He's a senior this year and his little brother is a freshman. This year they decided to step up the level of their April Foolin'.

It is a good thing I like them . . . because they recruited assistance and spent an hour and a half of their evening on March 31st prepping this April 1st surprise for me:


I couldn't even walk through the door!


And I was a little proud.


I would send them to the office for a detention, but the Principal OK'd the whole thing in advance. 

And the Assistant Principal unlocked my classroom door for them.

How's that for a conspiracy?

Friday, February 14, 2014

On Peer Coaching, Struggling Students, and Green Pens

Backstory #1: I've mentioned before that this is my first year teaching two levels of Algebra 2. The regular (i.e., not advanced) class has challenged me like no other. When things go well, I must document so I can try to make that happen again.

Backstory #2: In our PLC recently, we resolved to look for ways to increase peer tutoring in our classes. This is something that has been important to me for a long time, but lately I've been looking for ways to be more intentional about it.

We are at the end of a unit in Algebra 2 and for the past two days, my lesson activities have looked like this:


Step 1: Finish yesterday's assignment (rational equations, most had 2-3 problems left).
Step 2: Work on a set of 16 review problems. Get a green star from me on each and every problem. (One of my strategies has been to check every problem. It helps me to locate errors and misconceptions, and students seem to be more confident and make more forward progress when they have immediate feedback.)
Step 3:  If you have any incomplete assignments from this unit, work on these pages in your composition notebooks.
Step 4:  Teacher will assign extra practice or tutoring another student.

On Day 1 all students progressed from Step 1 to Step 2. No one finished step 2 entirely. I roamed from table to table answering questions and placing green stars on papers.

Day 2 was perfect. I was a little frantic for the first 10-15 minutes as I ran around with my clip board answering questions, giving green stars, and double checking to make sure everyone was working on the step they were supposed to be working on. But there was a moment, about 20 minutes into the class, when about half of my students had finished step 4, received a green pen, and been assigned to another student who was working on another step. All of the sudden I became an observer to the learning that was happening. I still monitored progress and answered an occasional question, but the students who were assigned to tutoring were doing a GREAT job! They were sitting there, green pens in hand, talking about greatest common factors and common denominators and reciprocals and exponents. This is what I want my class to look like.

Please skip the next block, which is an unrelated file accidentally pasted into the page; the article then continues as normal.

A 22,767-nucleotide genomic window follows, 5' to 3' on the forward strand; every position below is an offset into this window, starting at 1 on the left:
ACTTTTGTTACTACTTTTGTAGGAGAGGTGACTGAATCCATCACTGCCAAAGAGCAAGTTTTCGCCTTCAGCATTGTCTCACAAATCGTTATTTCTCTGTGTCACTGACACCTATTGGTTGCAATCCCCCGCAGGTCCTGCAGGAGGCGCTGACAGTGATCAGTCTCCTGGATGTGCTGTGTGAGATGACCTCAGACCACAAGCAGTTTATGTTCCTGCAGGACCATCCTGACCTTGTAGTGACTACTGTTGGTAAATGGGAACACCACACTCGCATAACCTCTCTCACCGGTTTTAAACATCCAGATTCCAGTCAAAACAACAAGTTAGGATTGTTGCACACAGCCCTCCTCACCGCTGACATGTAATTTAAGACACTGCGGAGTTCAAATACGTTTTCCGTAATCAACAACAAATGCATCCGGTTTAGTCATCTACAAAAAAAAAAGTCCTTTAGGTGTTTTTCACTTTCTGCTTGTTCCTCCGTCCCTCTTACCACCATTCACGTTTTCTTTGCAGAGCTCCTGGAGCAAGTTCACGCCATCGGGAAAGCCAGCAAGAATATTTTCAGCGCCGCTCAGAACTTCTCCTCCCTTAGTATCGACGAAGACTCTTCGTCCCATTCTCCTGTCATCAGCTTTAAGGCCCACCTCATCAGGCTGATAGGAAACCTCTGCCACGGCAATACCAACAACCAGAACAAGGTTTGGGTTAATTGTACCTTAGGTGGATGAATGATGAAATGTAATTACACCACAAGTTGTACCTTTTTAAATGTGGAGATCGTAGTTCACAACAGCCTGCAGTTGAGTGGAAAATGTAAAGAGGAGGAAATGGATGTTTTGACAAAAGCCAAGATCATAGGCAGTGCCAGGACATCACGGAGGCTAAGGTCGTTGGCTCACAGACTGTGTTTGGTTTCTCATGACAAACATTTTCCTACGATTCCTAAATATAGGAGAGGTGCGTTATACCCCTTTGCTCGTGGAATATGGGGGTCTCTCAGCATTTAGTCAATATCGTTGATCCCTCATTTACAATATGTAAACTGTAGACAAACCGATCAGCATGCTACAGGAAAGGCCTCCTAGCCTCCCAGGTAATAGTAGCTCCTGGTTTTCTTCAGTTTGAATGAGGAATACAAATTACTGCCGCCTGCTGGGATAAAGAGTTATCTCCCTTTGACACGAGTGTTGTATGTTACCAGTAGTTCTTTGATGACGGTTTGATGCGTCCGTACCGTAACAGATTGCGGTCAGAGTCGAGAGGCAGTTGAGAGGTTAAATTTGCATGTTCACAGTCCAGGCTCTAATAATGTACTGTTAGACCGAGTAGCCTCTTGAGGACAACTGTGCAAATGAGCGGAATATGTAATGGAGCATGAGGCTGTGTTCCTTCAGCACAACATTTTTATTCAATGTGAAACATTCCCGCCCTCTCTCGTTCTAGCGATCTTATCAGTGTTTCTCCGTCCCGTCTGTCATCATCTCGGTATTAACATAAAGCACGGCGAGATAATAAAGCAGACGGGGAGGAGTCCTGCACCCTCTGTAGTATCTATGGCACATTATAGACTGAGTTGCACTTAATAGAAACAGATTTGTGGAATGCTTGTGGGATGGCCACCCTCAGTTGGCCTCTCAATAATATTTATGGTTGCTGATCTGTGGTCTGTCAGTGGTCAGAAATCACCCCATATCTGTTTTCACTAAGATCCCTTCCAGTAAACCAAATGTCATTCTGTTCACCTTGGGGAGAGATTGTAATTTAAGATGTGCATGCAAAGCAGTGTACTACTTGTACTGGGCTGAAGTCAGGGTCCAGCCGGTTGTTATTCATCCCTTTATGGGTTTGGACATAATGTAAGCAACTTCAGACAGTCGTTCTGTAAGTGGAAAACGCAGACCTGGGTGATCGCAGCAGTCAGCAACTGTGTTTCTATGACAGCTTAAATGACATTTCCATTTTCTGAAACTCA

Things I'm still smiling about:

1. The look on each student's face when they reached step 4 and I handed them a green pen. I have written about green pens before, but I haven't used them a lot in this class. I didn't feel like these students were ready. But on this day I trusted them and they exceeded my expectations. The green pen truly conveys confidence to a student. Students feel honored to receive it.

2. When I borrowed someone's green pen and they said "May I please have the green pen of power back?"

3. Four students who got everything completed and were assigned to extra practice on white boards. They kept asking me for more problems so that they could race. I was using this set of problems from Kate's rational expression speed dating since I already had them printed out. These are not easy, but these "struggling" students were asking for more.